Once a number has been assigned to an individual share, it may not be used for another share. This principle is referred to as 'numbering continuity' and is intended to ensure that shares are unequivocally identifiable.

New numbers for shares may only be issued if new shares are created, combined or split (so not in the case of a step-up or cancellation of shares, a capital reduction or a transfer of shares). In each case, the next free whole Arabic number must be allocated.

In particular, the principle of numbering continuity must be observed following a share split. If a shareholder splits a share, the previous number of the share must be dropped and new individual numbers must be allocated according to the number of shares created by the split. These will be given the next free Arabic numbers. In addition, the GesLV allows decimal classification to be used and the previous whole number given to the share to be used as part of such decimal number (e.g., "share nos. 1.1 and 1.2").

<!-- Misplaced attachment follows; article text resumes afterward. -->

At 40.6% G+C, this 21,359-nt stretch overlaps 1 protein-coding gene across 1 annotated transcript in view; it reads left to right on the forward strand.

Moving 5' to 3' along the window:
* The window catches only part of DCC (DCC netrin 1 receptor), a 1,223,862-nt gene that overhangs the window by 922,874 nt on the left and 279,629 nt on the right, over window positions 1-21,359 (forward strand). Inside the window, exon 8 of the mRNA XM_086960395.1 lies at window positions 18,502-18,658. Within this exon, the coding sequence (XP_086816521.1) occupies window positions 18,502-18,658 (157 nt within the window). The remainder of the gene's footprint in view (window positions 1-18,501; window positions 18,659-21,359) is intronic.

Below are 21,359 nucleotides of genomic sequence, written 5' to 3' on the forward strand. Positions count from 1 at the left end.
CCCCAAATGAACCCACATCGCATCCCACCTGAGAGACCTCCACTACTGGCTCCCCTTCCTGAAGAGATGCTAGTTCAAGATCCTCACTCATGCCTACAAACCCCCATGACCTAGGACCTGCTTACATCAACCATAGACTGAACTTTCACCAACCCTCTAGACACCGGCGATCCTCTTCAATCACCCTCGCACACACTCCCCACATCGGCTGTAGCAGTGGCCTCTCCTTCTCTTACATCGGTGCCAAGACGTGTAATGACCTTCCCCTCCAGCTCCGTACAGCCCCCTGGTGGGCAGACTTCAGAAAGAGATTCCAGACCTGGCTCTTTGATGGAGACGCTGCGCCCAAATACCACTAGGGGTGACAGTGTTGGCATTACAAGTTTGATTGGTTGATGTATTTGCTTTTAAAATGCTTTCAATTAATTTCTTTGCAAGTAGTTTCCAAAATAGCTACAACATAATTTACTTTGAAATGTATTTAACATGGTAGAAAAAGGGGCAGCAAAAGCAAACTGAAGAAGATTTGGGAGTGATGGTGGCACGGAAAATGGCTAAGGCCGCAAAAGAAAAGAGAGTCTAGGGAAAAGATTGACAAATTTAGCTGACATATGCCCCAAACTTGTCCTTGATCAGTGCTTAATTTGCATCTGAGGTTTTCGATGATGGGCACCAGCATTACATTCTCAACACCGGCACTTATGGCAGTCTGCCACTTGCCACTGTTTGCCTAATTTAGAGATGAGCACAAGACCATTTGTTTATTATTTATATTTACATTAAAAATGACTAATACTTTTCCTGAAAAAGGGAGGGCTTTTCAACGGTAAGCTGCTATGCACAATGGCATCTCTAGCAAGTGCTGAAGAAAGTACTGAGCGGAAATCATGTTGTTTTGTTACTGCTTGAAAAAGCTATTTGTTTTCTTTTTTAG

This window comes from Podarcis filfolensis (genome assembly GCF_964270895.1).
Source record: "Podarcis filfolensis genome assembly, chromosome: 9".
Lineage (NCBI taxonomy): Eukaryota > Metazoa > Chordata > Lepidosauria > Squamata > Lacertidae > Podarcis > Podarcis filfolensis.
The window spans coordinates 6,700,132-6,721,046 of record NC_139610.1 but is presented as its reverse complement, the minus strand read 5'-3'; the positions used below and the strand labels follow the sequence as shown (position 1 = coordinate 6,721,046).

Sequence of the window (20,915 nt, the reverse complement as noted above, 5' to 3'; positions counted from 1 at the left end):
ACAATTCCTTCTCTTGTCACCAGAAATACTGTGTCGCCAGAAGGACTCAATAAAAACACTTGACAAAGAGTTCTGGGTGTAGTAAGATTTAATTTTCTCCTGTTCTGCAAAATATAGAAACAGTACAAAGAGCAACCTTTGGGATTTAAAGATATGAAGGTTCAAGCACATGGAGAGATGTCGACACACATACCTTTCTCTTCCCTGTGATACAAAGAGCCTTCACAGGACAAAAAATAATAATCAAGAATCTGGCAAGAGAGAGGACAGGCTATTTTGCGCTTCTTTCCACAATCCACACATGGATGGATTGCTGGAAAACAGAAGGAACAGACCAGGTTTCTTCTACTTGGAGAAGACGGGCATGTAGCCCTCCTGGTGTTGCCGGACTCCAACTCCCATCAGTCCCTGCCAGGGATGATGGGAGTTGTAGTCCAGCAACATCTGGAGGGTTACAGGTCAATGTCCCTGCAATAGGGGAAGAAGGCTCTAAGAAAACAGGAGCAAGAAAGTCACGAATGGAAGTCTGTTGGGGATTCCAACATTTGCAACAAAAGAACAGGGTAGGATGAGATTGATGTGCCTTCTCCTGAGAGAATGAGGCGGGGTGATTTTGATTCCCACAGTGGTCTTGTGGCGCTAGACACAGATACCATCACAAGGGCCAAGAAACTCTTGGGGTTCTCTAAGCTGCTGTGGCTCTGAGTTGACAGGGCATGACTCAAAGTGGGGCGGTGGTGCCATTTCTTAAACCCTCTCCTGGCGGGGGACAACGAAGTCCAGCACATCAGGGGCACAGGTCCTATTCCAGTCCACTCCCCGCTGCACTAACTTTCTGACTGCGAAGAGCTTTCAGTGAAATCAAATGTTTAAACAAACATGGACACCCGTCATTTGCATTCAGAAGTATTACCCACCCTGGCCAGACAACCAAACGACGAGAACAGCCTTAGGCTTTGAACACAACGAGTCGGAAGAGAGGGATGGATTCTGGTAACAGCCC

Deviating from the strict principle of numbering continuity, the GesLV also requires the renumbering of the shares in a clearing list (Bereinigungsliste) if the shareholders' list would otherwise be confusing or become so due to the previous numbering. However, in order to further ensure the identification and origin of shares, the shareholders' list in such a case must include an additional column in which the previous numbering must be specified.

4. Additional column for explanatory notes